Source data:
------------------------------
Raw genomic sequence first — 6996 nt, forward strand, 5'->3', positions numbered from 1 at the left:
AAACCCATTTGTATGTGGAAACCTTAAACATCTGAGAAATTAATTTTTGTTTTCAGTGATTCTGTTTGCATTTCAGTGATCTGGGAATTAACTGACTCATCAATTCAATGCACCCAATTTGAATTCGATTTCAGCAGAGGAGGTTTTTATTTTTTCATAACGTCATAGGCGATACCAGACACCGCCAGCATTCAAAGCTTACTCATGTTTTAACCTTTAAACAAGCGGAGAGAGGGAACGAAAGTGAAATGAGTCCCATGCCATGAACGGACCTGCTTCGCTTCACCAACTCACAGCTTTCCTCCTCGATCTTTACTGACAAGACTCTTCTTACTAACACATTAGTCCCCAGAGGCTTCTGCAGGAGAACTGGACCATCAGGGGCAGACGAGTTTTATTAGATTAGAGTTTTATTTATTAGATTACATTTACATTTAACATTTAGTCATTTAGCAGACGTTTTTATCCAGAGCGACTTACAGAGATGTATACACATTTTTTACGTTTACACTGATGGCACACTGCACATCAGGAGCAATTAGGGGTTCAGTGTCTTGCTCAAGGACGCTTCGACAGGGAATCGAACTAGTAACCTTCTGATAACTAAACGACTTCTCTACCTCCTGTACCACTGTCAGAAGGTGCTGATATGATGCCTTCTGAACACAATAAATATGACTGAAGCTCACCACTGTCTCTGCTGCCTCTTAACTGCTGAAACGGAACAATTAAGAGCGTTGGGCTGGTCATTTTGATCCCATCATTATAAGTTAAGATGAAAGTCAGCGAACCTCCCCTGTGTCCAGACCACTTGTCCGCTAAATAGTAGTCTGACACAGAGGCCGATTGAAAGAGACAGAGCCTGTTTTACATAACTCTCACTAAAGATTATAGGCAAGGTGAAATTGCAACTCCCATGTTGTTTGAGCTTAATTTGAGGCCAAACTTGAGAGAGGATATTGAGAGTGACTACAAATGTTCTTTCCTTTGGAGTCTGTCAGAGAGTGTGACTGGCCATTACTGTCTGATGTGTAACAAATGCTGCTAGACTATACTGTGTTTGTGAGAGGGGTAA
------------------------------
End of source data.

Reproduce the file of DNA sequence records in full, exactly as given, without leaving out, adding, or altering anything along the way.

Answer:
Raw genomic sequence first — 6996 nt, forward strand, 5'->3', positions numbered from 1 at the left:
AAACCCATTTGTATGTGGAAACCTTAAACATCTGAGAAATTAATTTTTGTTTTCAGTGATTCTGTTTGCATTTCAGTGATCTGGGAATTAACTGACTCATCAATTCAATGCACCCAATTTGAATTCGATTTCAGCAGAGGAGGTTTTTATTTTTTCATAACGTCATAGGCGATACCAGACACCGCCAGCATTCAAAGCTTACTCATGTTTTAACCTTTAAACAAGCGGAGAGAGGGAACGAAAGTGAAATGAGTCCCATGCCATGAACGGACCTGCTTCGCTTCACCAACTCACAGCTTTCCTCCTCGATCTTTACTGACAAGACTCTTCTTACTAACACATTAGTCCCCAGAGGCTTCTGCAGGAGAACTGGACCATCAGGGGCAGACGAGTTTTATTAGATTAGAGTTTTATTTATTAGATTACATTTACATTTAACATTTAGTCATTTAGCAGACGTTTTTATCCAGAGCGACTTACAGAGATGTATACACATTTTTTACGTTTACACTGATGGCACACTGCACATCAGGAGCAATTAGGGGTTCAGTGTCTTGCTCAAGGACGCTTCGACAGGGAATCGAACTAGTAACCTTCTGATAACTAAACGACTTCTCTACCTCCTGTACCACTGTCAGAAGGTGCTGATATGATGCCTTCTGAACACAATAAATATGACTGAAGCTCACCACTGTCTCTGCTGCCTCTTAACTGCTGAAACGGAACAATTAAGAGCGTTGGGCTGGTCATTTTGATCCCATCATTATAAGTTAAGATGAAAGTCAGCGAACCTCCCCTGTGTCCAGACCACTTGTCCGCTAAATAGTAGTCTGACACAGAGGCCGATTGAAAGAGACAGAGCCTGTTTTACATAACTCTCACTAAAGATTATAGGCAAGGTGAAATTGCAACTCCCATGTTGTTTGAGCTTAATTTGAGGCCAAACTTGAGAGAGGATATTGAGAGTGACTACAAATGTTCTTTCCTTTGGAGTCTGTCAGAGAGTGTGACTGGCCATTACTGTCTGATGTGTAACAAATGCTGCTAGACTATACTGTGTTTGTGAGAGGGGTAA